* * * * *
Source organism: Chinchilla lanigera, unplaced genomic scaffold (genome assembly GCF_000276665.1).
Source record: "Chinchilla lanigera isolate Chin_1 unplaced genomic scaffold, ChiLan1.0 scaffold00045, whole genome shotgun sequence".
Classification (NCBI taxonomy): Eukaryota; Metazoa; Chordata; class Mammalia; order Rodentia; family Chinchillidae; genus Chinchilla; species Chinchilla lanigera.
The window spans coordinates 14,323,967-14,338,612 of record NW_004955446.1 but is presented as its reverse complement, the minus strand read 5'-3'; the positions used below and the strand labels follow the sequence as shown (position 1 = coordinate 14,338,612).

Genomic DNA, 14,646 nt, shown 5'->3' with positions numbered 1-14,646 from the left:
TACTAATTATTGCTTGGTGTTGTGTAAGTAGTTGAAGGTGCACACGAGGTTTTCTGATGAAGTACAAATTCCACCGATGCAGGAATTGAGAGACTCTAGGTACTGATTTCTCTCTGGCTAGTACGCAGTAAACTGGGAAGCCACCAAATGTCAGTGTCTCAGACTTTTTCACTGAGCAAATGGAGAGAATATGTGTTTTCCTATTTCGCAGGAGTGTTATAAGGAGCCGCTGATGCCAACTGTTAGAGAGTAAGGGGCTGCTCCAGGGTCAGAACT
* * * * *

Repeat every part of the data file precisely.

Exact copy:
Source organism: Chinchilla lanigera, unplaced genomic scaffold (genome assembly GCF_000276665.1).
Source record: "Chinchilla lanigera isolate Chin_1 unplaced genomic scaffold, ChiLan1.0 scaffold00045, whole genome shotgun sequence".
Classification (NCBI taxonomy): Eukaryota; Metazoa; Chordata; class Mammalia; order Rodentia; family Chinchillidae; genus Chinchilla; species Chinchilla lanigera.
The window spans coordinates 14,323,967-14,338,612 of record NW_004955446.1 but is presented as its reverse complement, the minus strand read 5'-3'; the positions used below and the strand labels follow the sequence as shown (position 1 = coordinate 14,338,612).

Genomic DNA, 14,646 nt, shown 5'->3' with positions numbered 1-14,646 from the left:
TACTAATTATTGCTTGGTGTTGTGTAAGTAGTTGAAGGTGCACACGAGGTTTTCTGATGAAGTACAAATTCCACCGATGCAGGAATTGAGAGACTCTAGGTACTGATTTCTCTCTGGCTAGTACGCAGTAAACTGGGAAGCCACCAAATGTCAGTGTCTCAGACTTTTTCACTGAGCAAATGGAGAGAATATGTGTTTTCCTATTTCGCAGGAGTGTTATAAGGAGCCGCTGATGCCAACTGTTAGAGAGTAAGGGGCTGCTCCAGGGTCAGAACT